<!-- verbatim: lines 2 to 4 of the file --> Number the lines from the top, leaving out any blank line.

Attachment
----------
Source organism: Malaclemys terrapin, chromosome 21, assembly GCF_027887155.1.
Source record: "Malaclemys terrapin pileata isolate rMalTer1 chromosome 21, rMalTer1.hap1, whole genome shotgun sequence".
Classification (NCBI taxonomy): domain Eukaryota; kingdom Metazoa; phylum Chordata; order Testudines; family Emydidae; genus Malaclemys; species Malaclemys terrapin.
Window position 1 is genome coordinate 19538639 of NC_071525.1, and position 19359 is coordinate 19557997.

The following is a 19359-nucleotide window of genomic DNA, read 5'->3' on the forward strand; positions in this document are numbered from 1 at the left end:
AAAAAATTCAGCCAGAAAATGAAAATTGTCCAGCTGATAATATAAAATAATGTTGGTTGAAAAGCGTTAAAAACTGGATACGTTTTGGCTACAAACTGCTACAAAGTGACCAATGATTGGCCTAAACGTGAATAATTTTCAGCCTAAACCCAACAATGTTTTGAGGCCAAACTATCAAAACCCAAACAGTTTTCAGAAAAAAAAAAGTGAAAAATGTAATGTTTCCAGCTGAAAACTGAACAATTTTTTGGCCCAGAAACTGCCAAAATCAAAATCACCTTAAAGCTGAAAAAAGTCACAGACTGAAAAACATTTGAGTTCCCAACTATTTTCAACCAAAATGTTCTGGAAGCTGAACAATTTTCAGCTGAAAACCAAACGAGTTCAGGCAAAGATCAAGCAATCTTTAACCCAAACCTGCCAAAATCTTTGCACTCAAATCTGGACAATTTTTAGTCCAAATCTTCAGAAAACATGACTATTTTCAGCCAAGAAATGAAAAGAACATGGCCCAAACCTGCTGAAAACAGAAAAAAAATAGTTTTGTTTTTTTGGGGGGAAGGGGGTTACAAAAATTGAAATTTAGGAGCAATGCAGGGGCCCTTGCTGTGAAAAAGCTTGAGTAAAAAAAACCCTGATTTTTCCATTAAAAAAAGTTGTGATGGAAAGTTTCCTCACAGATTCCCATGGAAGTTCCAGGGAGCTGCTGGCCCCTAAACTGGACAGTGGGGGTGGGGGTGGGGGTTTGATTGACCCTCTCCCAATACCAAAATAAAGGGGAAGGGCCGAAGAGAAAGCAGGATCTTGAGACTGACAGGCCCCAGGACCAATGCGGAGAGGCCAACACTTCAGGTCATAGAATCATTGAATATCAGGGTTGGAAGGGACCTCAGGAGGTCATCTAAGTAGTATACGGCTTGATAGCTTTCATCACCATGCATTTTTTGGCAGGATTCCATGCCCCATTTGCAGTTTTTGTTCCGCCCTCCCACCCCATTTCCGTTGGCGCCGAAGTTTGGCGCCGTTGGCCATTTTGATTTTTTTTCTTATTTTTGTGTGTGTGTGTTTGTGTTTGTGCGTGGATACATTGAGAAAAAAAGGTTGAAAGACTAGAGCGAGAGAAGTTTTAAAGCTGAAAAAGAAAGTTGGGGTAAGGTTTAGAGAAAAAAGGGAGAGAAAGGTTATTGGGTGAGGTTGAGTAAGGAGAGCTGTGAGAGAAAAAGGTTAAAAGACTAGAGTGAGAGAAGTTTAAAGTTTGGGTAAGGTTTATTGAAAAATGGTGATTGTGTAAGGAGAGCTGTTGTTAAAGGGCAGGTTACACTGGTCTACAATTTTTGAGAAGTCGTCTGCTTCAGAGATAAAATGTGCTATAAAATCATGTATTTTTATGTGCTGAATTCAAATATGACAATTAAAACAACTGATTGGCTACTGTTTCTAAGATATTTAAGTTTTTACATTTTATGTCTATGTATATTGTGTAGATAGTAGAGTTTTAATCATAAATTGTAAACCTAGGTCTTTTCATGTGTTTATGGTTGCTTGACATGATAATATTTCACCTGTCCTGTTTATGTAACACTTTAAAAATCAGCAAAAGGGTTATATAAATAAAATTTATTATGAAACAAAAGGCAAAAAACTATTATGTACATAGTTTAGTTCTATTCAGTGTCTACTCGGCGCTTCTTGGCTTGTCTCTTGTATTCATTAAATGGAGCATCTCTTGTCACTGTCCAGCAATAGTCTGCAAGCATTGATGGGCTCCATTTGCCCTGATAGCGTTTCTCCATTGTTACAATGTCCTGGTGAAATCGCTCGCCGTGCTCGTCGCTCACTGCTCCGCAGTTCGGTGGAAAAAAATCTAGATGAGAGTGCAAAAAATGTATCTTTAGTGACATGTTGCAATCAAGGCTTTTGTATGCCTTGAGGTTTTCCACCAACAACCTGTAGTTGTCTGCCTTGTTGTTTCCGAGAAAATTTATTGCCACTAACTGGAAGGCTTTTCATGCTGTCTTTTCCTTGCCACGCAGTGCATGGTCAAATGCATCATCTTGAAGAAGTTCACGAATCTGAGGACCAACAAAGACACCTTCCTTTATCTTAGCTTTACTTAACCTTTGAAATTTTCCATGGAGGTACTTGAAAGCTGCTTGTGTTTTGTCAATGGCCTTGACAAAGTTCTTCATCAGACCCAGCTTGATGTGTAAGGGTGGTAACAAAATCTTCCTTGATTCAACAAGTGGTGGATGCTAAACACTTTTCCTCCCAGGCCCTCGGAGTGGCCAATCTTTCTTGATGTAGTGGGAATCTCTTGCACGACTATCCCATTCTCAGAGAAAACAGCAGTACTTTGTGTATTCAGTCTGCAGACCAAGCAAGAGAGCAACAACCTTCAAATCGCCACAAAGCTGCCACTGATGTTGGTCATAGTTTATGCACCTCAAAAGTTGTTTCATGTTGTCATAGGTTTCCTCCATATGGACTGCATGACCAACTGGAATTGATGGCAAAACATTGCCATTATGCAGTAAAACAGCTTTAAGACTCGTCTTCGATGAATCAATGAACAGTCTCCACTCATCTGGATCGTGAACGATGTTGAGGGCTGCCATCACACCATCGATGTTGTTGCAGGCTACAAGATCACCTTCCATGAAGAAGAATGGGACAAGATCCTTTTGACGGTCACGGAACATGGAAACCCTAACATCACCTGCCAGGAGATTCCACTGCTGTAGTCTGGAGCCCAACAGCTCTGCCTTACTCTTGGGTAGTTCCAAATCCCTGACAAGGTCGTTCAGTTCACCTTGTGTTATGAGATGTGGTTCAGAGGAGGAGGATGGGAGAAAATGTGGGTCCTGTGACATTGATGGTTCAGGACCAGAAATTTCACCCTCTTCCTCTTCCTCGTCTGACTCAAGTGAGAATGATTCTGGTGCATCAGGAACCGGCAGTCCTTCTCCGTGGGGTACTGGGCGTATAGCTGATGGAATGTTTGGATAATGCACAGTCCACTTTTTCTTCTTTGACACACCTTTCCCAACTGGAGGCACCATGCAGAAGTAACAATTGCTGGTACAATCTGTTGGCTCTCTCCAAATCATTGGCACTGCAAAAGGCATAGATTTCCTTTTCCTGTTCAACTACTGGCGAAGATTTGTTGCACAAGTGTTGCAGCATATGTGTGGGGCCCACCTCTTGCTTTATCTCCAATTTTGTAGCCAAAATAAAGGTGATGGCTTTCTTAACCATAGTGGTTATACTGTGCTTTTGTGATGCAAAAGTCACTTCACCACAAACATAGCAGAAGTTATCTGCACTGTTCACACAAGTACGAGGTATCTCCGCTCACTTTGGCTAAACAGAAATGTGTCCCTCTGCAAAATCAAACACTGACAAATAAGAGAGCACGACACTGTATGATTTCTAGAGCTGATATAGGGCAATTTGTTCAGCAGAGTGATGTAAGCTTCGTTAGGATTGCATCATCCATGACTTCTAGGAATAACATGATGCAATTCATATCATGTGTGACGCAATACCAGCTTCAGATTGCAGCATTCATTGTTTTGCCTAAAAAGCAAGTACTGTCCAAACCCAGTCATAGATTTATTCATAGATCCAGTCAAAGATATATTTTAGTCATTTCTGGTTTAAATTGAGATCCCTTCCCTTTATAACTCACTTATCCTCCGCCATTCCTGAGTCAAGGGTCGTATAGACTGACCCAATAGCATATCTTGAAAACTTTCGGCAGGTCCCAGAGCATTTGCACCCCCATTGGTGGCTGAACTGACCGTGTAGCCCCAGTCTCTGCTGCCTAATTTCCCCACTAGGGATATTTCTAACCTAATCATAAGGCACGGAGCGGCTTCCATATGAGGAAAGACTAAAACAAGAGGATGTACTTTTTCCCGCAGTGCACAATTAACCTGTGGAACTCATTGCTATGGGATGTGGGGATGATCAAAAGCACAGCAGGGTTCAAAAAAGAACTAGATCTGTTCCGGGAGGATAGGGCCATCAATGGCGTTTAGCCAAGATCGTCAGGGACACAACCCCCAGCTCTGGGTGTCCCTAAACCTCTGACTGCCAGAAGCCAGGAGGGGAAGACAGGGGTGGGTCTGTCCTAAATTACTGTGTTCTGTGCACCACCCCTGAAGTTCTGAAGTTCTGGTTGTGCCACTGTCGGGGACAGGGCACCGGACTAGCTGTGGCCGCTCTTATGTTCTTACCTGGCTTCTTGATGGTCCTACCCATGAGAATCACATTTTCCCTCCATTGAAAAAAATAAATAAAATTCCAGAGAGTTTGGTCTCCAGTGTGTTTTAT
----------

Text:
Source record: "Malaclemys terrapin pileata isolate rMalTer1 chromosome 21, rMalTer1.hap1, whole genome shotgun sequence".
Classification (NCBI taxonomy): domain Eukaryota; kingdom Metazoa; phylum Chordata; order Testudines; family Emydidae; genus Malaclemys; species Malaclemys terrapin.
Window position 1 is genome coordinate 19538639 of NC_071525.1, and position 19359 is coordinate 19557997.